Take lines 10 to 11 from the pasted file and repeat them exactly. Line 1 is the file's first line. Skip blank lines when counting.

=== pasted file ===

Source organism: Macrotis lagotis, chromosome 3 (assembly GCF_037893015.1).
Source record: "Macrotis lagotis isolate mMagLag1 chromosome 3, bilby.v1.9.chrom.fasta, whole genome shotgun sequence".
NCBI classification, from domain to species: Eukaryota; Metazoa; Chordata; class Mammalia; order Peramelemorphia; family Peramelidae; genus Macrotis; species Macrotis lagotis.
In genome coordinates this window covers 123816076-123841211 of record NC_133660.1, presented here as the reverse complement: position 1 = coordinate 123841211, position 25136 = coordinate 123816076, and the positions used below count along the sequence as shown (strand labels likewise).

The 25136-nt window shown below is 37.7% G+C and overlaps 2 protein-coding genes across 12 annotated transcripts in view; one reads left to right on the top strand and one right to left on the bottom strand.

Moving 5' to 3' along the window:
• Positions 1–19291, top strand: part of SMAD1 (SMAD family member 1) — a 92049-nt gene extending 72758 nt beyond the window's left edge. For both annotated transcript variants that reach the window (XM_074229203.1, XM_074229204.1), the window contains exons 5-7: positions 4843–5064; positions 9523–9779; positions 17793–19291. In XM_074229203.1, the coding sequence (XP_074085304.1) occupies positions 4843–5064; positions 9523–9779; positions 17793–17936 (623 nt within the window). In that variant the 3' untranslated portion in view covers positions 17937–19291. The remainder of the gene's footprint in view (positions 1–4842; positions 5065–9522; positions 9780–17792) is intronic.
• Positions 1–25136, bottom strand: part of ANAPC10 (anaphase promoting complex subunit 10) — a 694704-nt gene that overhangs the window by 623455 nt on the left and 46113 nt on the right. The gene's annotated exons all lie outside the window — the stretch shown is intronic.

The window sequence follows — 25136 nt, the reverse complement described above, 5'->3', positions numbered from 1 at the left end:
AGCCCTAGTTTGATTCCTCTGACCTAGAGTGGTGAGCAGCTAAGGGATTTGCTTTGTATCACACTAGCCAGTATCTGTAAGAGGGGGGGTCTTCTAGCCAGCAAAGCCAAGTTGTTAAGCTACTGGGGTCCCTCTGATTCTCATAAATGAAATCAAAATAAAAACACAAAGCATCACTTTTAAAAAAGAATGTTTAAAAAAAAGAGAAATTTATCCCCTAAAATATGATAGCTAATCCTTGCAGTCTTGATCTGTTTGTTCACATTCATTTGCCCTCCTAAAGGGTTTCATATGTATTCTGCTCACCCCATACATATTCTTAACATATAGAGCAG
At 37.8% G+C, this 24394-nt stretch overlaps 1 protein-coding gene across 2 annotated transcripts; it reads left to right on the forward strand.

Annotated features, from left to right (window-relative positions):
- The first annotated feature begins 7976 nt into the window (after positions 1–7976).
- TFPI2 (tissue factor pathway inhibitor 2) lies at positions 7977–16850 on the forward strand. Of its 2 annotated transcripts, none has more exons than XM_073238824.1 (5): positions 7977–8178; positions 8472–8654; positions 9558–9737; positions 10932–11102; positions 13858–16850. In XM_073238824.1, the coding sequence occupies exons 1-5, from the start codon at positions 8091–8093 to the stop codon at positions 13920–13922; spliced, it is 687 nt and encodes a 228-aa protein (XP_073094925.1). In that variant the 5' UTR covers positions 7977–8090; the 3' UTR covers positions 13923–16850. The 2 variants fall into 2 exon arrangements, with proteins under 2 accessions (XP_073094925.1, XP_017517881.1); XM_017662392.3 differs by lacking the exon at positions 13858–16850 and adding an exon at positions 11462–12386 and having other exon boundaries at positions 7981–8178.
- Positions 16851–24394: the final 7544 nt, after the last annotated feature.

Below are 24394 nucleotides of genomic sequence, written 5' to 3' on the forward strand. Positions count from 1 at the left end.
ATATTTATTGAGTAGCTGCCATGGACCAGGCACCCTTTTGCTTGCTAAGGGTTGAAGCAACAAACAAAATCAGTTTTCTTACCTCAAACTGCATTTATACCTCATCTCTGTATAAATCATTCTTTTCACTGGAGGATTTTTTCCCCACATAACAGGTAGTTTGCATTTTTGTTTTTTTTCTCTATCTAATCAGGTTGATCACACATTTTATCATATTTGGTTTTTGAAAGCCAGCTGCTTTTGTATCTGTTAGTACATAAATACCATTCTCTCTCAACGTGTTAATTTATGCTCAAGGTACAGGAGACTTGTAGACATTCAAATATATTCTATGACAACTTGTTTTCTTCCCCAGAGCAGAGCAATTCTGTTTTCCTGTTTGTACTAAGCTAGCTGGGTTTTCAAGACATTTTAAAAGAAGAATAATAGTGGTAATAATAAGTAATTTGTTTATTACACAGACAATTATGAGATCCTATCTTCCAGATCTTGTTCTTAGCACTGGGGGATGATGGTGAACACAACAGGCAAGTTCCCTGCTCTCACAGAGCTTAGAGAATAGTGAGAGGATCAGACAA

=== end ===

AGCCCTAGTTTGATTCCTCTGACCTAGAGTGGTGAGCAGCTAAGGGATTTGCTTTGTATCACACTAGCCAGTATCTGTAAGAGGGGGGGTCTTCTAGCCAGCAAAGCCAAGTTGTTAAGCTACTGGGGTCCCTCTGATTCTCATAAATGAAATCAAAATAAAAACACAAAGCATCACTTTTAAAAAAGAATGTTTAAAAAAAAGAGAAATTTATCCCCTAAAATATGATAGCTAATCCTTGCAGTCTTGATCTGTTTGTTCACATTCATTTGCCCTCCTAAAGGGTTTCATATGTATTCTGCTCACCCCATACATATTCTTAACATATAGAGCAG
At 37.8% G+C, this 24394-nt stretch overlaps 1 protein-coding gene across 2 annotated transcripts; it reads left to right on the forward strand.